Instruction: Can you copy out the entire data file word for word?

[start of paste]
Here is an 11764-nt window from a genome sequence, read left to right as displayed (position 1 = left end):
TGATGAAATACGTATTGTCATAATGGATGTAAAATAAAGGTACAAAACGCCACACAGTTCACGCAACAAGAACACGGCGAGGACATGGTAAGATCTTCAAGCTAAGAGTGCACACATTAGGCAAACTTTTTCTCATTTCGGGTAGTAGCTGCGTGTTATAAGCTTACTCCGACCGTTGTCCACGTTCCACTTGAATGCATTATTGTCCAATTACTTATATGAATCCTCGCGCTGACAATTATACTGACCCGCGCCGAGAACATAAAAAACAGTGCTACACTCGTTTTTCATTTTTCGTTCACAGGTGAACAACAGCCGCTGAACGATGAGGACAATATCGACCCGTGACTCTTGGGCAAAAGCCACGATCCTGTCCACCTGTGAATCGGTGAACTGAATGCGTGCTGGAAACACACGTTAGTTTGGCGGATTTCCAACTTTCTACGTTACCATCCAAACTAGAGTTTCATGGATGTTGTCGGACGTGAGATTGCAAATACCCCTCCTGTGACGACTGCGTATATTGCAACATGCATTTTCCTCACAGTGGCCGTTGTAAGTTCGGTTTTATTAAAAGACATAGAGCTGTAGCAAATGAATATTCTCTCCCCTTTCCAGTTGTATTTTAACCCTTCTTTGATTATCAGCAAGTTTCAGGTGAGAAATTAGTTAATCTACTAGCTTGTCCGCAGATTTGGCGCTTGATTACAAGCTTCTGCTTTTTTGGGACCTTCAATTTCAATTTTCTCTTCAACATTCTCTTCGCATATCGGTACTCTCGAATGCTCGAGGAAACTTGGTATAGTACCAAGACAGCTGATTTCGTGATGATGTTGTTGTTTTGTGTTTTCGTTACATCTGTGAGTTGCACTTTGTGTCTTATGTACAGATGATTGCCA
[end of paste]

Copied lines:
Here is an 11764-nt window from a genome sequence, read left to right as displayed (position 1 = left end):
TGATGAAATACGTATTGTCATAATGGATGTAAAATAAAGGTACAAAACGCCACACAGTTCACGCAACAAGAACACGGCGAGGACATGGTAAGATCTTCAAGCTAAGAGTGCACACATTAGGCAAACTTTTTCTCATTTCGGGTAGTAGCTGCGTGTTATAAGCTTACTCCGACCGTTGTCCACGTTCCACTTGAATGCATTATTGTCCAATTACTTATATGAATCCTCGCGCTGACAATTATACTGACCCGCGCCGAGAACATAAAAAACAGTGCTACACTCGTTTTTCATTTTTCGTTCACAGGTGAACAACAGCCGCTGAACGATGAGGACAATATCGACCCGTGACTCTTGGGCAAAAGCCACGATCCTGTCCACCTGTGAATCGGTGAACTGAATGCGTGCTGGAAACACACGTTAGTTTGGCGGATTTCCAACTTTCTACGTTACCATCCAAACTAGAGTTTCATGGATGTTGTCGGACGTGAGATTGCAAATACCCCTCCTGTGACGACTGCGTATATTGCAACATGCATTTTCCTCACAGTGGCCGTTGTAAGTTCGGTTTTATTAAAAGACATAGAGCTGTAGCAAATGAATATTCTCTCCCCTTTCCAGTTGTATTTTAACCCTTCTTTGATTATCAGCAAGTTTCAGGTGAGAAATTAGTTAATCTACTAGCTTGTCCGCAGATTTGGCGCTTGATTACAAGCTTCTGCTTTTTTGGGACCTTCAATTTCAATTTTCTCTTCAACATTCTCTTCGCATATCGGTACTCTCGAATGCTCGAGGAAACTTGGTATAGTACCAAGACAGCTGATTTCGTGATGATGTTGTTGTTTTGTGTTTTCGTTACATCTGTGAGTTGCACTTTGTGTCTTATGTACAGATGATTGCCA